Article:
Zachary Quinto vs. Leonard Nimoy: “The Challenge”
Back and forth . . . back and forth . . . .
In and out . . . in and out . . .
A little to the right. . . a little to the left . . . .
She could feel the sweat on her forehead . . . .
Between her breasts . . . and, trickling down the small of her back. . .
She was getting near to the end . . .!!
He was in ecstasy . . . with a huge smile on his face as his wife moved . . .
Forwards then backwards . . . .
Forward then backward . . .
Again. . . and, again . . .
Her heart was pounding now. . .
Her face was flushed. . .
She moaned. . . softly at first, then began to groan louder and louder. . .
Finally. . . totally exhausted . . .she let out a piercing scream . . . .
“OK, OK, you smug bastard, I can’t parallel park . . .You do it . . .!
A Guy’s Guide To Life
• Old people always have exact change.
• Do not trust a man who calls the bathroom “the little boys room.”
• Women who sound sexy on the radio weigh 377 pounds.
• Sitcom characters watching porn always tilt their heads.
• White cars look good only on Fantasy Island.
• No matter how hard you practice, you cannot say the phrase, “Yeah, right” without sounding sarcastic.
• Never play cards with a man who wears a visor.
• The dumber the man, the louder he talks.
• The last people who should be having kids are always the first to do so.
• Seat belts do wrinkle your suit, but so do windshields.
• The weirder the cell phone ring, the more annoying the person.
• Walking into staples and shouting, “Hey, where are the staples?” isn’t funny.
• Dogs with bandanas around their necks are not pleased with the accessory.
• Captain Crunch should be Admiral Crunch by now.
• Women who have two or more brothers are less likely to be disgusted by you.
• There’s a special circle in Hell reserved for those who adjust their rearview mirrors while you wait for their parking space.
• People who begin sentences by saying “With all due respect,” are in fact preparing to impart loads of disrespect.
• There’s no thrill like the thrill of getting cash in the mail.
• The best villains have accents and walk slowly.
• The wackier a doctor’s neckties, the less prestigious his medical school.
• Your bumper sticker is only 3 percent as clever as you think it is.
Newspapers…Yes they still exist.
Newspapers – should I change my subscription…and if so to which one?
1. The Wall Street Journal is read by the people who run the country.
2. The Washington Post is read by people who think they run the country.
3. The New York Times is read by people who think they should run the country and who are very good at crossword puzzles.
4. USA Today is read by people who think they ought to run the country but don’t really understand The New York Times. They do, however, like their statistics shown in pie charts.
5. The Los Angeles Times is read by people who wouldn’t mind running the country – if they could find the time, and didn’t have to leave Southern California to do it.
6. The Boston Globe is read by people whose parents used to run the country and did a far superior job of it, thank you very much.
7. The New York Daily News is read by people who aren’t too sure who’s running the country and don’t really care as long as they can get a seat on the train.
8. The New York Post is read by people who don’t care who’s running the country as long as they do something really scandalous, preferably while intoxicated.
9. The Miami Herald is read by people who are running another country but need the baseball scores.
10. The San Francisco Chronicle is read by people who aren’t sure there is a country, or that anyone is running it; but if so, they oppose all that they stand for. There are occasional exceptions: if the leaders are handicapped, minority, feminist, atheist, dwarfs who also happen to be illegal aliens from any other country or galaxy, provided, of course, that they are not Republicans.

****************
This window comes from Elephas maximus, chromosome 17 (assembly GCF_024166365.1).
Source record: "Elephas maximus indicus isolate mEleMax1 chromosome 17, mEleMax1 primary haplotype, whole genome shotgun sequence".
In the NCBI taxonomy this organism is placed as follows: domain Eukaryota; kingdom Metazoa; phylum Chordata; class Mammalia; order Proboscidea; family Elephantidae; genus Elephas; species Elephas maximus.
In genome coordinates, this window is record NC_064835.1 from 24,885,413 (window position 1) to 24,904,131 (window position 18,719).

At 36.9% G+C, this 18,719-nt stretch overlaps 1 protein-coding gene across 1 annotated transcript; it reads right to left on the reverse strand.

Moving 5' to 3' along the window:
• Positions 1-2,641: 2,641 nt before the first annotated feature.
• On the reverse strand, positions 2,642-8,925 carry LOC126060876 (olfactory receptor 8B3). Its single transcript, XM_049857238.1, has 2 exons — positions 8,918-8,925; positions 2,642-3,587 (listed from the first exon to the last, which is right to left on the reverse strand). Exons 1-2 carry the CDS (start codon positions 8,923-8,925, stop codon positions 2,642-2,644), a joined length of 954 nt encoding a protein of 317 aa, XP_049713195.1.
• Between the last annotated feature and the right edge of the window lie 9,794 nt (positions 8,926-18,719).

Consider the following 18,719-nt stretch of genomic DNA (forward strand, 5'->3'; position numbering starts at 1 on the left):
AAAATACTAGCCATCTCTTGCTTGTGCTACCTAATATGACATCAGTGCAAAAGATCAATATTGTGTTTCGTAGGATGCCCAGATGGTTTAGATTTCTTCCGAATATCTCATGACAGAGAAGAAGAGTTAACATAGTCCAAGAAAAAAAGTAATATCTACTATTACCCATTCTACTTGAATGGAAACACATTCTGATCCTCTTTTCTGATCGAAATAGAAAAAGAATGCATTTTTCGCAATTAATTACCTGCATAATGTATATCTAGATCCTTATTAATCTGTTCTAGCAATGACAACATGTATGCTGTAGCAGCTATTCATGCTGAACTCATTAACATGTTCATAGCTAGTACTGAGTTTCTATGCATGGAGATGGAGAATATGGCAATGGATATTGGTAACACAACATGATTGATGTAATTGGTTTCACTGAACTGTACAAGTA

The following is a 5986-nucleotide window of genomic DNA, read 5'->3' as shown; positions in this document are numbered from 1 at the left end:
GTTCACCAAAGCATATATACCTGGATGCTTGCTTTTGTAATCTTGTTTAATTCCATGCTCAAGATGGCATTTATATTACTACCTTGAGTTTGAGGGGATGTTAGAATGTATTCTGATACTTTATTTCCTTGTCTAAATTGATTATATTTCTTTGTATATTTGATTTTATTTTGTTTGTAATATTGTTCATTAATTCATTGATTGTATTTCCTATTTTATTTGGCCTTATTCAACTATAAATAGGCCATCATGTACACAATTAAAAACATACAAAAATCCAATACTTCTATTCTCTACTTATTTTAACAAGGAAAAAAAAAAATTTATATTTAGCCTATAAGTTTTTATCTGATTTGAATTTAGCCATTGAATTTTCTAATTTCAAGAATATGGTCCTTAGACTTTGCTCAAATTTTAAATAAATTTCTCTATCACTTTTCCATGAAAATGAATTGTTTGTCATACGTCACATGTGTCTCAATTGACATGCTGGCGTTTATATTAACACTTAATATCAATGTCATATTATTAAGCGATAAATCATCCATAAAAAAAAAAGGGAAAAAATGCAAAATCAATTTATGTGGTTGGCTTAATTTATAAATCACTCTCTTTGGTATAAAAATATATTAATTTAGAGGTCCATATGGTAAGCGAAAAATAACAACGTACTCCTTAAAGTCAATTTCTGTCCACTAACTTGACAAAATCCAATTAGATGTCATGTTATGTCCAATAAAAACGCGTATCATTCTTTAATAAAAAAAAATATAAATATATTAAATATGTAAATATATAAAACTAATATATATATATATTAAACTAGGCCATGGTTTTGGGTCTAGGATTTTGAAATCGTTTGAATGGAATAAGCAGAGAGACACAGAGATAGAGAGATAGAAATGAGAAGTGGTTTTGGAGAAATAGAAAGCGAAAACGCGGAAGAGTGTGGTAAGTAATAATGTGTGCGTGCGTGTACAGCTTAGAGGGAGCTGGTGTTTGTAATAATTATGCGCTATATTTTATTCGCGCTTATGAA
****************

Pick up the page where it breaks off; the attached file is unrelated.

11. The National Enquirer is read by people trapped in line at the grocery store.
When Insults Had Class
”He has all the virtues I dislike and none of the vices I admire.”
– Winston Churchill
”A modest little person, with much to be modest about.”
– Winston Churchill
”I have never killed a man, but I have read many obituaries with great pleasure.”
– Clarence Darrow
“He has never been known to use a word that might send a reader to the dictionary.”
– William Faulkner (about Ernest Hemingway)
”Poor Faulkner. Does he really think big emotions come from big words?”
– Ernest Hemingway (about William Faulkner)
”Thank you for sending me a copy of your book; I’ll waste no time reading it.”
– Ernest Hemingway (about William Faulkner)
”He can compress the most words into the smallest idea of any man I know.”
– Abraham Lincoln
”I’ve had a perfectly wonderful evening. But this wasn’t it.”
– Groucho Marx
”I didn’t attend the funeral, but I sent a nice letter saying I approved of it.”
– Mark Twain
”He has no enemies, but is intensely disliked by his friends.”
– Oscar Wilde
”I am enclosing two tickets to the first night of my new play; bring a friend….if you have one.”
– George Bernard Shaw to Winston Churchill
”Cannot possibly attend first night, will attend second…if there is one.”
– Winston Churchill, in response
”I feel so miserable without you; it’s almost like having you here.”
– Stephen Bishop
”He is a self-made man and worships his creator.”
– John Bright
”I’ve just learned about his illness. Let’s hope it’s nothing trivial.”
– Irvin S. Cobb
”He is not only dull himself, he is the cause of dullness in others.”
– Samuel Johnson
”He is simply a shiver looking for a spine to run up.”
– Paul Keating
”He had delusions of adequacy.”
– Walter Kerr
”There’s nothing wrong with you that reincarnation won’t cure.”
– Jack E. Leonard
”He has the attention span of a lightning bolt.”
– Robert Redford
”They never open their mouths without subtracting from the sum of human knowledge.”
– Thomas Brackett Reed
”He inherited some good instincts from his Quaker forebears, but by diligent hard work, he overcame them.”
– James Reston (about Richard Nixon)
”In order to avoid being called a flirt, she always yielded easily.”
– Charles, Count Talleyrand
”He loves nature in spite of what it did to him.”
– Forrest Tucker
”Why do you sit there looking like an envelope without any address on it?”